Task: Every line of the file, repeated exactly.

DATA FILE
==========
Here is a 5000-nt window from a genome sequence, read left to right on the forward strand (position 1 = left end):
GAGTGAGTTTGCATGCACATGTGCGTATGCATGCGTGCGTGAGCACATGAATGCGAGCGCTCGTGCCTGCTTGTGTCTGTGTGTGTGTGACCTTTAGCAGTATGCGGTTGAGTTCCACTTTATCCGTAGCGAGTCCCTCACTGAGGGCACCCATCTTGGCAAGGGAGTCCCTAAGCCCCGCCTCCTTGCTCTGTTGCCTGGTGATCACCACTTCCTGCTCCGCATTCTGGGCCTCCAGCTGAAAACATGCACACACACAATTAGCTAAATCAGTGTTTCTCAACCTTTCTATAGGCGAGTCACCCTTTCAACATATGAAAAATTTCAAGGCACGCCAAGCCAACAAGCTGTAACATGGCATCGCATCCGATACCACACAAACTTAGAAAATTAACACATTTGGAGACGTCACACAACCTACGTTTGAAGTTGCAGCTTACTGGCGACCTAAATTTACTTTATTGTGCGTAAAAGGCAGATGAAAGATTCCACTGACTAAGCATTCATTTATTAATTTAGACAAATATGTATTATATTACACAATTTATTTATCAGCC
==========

Here is a 5000-nt window from a genome sequence, read left to right on the forward strand (position 1 = left end):
GAGTGAGTTTGCATGCACATGTGCGTATGCATGCGTGCGTGAGCACATGAATGCGAGCGCTCGTGCCTGCTTGTGTCTGTGTGTGTGTGACCTTTAGCAGTATGCGGTTGAGTTCCACTTTATCCGTAGCGAGTCCCTCACTGAGGGCACCCATCTTGGCAAGGGAGTCCCTAAGCCCCGCCTCCTTGCTCTGTTGCCTGGTGATCACCACTTCCTGCTCCGCATTCTGGGCCTCCAGCTGAAAACATGCACACACACAATTAGCTAAATCAGTGTTTCTCAACCTTTCTATAGGCGAGTCACCCTTTCAACATATGAAAAATTTCAAGGCACGCCAAGCCAACAAGCTGTAACATGGCATCGCATCCGATACCACACAAACTTAGAAAATTAACACATTTGGAGACGTCACACAACCTACGTTTGAAGTTGCAGCTTACTGGCGACCTAAATTTACTTTATTGTGCGTAAAAGGCAGATGAAAGATTCCACTGACTAAGCATTCATTTATTAATTTAGACAAATATGTATTATATTACACAATTTATTTATCAGCC